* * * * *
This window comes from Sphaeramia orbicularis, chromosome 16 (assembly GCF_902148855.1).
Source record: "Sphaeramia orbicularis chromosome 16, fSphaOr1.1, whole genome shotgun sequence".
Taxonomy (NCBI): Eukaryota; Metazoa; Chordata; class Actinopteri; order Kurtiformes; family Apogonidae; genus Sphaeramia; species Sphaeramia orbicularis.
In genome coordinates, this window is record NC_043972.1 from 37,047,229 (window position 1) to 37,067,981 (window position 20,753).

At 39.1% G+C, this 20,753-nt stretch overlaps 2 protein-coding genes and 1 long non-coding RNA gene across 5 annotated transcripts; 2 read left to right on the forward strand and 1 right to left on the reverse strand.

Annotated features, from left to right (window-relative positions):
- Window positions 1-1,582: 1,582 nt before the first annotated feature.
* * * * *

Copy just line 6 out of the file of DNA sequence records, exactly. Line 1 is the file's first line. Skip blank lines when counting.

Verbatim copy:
Annotated features, from left to right (window-relative positions):